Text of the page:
President Hamid Karzai forced two of his top three security officials to resign Sunday over their failure to prevent attacks on last week’s peace council in the capital, Afghan and American officials said, creating shock and concern among Western
officials about such serious changes in crucial ministries even as the American war effort here reaches a critical phase.
As a consequence of the attack last week on the "peace jirga" here in Kabul, both the Minister of Interior Hanif Atmar and the chief of the National Directorate of Security Amrullah Saleh have been forced from their posts. Official reports say that after several hours of discussion with President Karzai, during which they were unable to offer "satisfactory" explanations about the failure to stop the attack, both men submitted their resignations which were immediately accepted.*
*That's the official line, but it's more likely that the resignations were a result of both men's refusal to accept Karzai's proposal to release several thousand Taliban prisoners as a gesture of goodwill. MoI troops and the NDS spent the last couple of years rounding these guys up (and suffered a lot of casualties in the process), and now Karzai wants to let them go because he feels like he needs more friends. No wonder they up and quit.
The official line probably understates the acrimony of the "discussions." First, I doubt that there was a lot of actual back-and-forth discussion. Tensions have been running high in the upper ranks of the Karzai administration for some time, and I suspect that Karzai did a lot of shouting while Atmar and Saleh sat there stone-faced. Second, if either of them did get an opportunity to actually present their case, it's likely that questions were raised about the comprimising of the Afghan security apparatus by Karzai's friends and relatives.
Too early to estimate the full fallout from the resignations, but it's safe to say that it won't be good. At precisely the moment when ISAF needs a set credible partners in the ANSF to properly launch the summer offensive, two key ministries have lost their experienced chiefs. Despite some serious flaws with the ANP, Atmar was well respected by both the British and Americans and had a reasonably effective working relationship with his ISAF and U.S. Army counterparts.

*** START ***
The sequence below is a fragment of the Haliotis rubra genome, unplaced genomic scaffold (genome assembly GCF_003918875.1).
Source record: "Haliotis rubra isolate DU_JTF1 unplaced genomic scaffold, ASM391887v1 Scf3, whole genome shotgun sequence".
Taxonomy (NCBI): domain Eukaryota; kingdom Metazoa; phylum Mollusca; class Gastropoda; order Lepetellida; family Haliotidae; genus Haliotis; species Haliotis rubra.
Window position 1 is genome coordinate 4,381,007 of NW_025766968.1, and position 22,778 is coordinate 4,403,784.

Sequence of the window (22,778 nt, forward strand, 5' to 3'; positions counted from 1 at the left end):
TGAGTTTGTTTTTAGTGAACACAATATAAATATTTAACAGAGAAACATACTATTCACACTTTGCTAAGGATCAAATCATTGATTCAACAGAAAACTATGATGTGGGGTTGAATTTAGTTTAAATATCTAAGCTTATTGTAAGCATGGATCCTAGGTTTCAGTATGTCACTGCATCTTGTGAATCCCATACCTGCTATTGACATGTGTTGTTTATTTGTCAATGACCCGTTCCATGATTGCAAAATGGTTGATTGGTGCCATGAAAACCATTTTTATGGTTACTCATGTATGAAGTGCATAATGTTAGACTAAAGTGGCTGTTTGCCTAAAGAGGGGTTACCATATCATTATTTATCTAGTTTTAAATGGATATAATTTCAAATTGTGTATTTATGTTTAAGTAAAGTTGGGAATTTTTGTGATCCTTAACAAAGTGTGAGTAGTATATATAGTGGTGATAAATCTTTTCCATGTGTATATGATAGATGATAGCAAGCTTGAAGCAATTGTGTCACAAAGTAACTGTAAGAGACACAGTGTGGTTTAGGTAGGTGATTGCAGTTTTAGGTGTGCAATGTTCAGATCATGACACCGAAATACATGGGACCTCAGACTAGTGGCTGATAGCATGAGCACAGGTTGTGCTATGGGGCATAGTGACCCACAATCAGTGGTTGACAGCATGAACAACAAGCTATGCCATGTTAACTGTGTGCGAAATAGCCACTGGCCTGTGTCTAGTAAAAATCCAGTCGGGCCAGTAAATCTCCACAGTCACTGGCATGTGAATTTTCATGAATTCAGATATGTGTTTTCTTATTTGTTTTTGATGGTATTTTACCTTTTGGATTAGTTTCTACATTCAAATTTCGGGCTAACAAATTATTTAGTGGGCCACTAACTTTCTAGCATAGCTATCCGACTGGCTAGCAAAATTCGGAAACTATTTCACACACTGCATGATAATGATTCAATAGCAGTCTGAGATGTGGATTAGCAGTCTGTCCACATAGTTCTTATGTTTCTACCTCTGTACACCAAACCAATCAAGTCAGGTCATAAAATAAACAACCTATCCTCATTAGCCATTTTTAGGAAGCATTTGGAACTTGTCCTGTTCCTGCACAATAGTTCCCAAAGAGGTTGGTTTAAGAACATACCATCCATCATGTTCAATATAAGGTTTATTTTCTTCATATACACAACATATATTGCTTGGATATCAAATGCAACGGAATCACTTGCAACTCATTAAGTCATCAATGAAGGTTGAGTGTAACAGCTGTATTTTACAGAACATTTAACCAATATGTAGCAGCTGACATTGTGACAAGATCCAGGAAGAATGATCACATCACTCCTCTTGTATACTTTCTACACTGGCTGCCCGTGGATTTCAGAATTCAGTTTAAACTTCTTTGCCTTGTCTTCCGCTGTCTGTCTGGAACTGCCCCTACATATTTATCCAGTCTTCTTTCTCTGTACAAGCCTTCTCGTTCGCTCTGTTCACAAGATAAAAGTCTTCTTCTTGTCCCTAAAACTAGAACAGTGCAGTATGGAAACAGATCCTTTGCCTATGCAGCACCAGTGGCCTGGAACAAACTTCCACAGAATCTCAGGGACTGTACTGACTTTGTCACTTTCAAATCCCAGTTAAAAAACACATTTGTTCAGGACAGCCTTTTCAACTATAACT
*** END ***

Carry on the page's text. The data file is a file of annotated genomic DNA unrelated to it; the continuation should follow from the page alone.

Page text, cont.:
By most accounts (including my own estimation), Saleh was one of few truly excellent leaders in the Karzai government. Due to the nature of his job (NDS is basically the secret police, essentially a combination of the CIA and FBI), Saleh kept a lower profile than most in the government, but his organization had become quite effective at rooting out cells of bad guys around the country. It's said that even if they couldn't do anything about it, NDS knew the details on the nefarious dealings of everyone, including those within the government itself.*
*Such knowledge was probably a contributing factor to Saleh's ouster. Even the much-feared NDS was prevented from operating effectively down in Kandahar by the interference of Ahmed Wali Karzai and other scumbags close to the President. Nevertheless, Saleh almost certainly knows where the bodies are buried (literally). If Karzai was smart, he would have kept Saleh in the government just to keep him quiet.
Saleh is an ethnic Tajik, and perhaps more importantly a Panjshiri Tajik and old comrade of Ahmed Shah, the most famous and most effective mujiheddin of the Soviet days. That made him unpopular in a government dominated by Pashtuns, but he was well liked by the various Western intelligence and law enforcement agencies. His relationship with the CIA goes back to the days of the Soviet occupation and it's said that he still maintains close ties with Langley.
Both men have been replaced by their deputies, people closer to the Karzai clan and presumably loyal to Karzai personally. General Munir Mangal, the former Deputy Interior Minister, has been promoted, and Ibrahim Spinzada is the new head of NDS. Both of these appointments are desribed as "temporary" but the Karzai administration is probably not going to expend a lot of effort looking for permanent solutions.
Spinzada is Karzai's brother-in-law and the Mangal clan has been loyal to Karzai for a long time. Looks like the President is using the attack on the jirga to consolidate his control over the security apparatus and remove a couple of more independently-minded rivals.
Not exactly what this country needs heading into the fighting season, and with the Taliban becoming more active every day.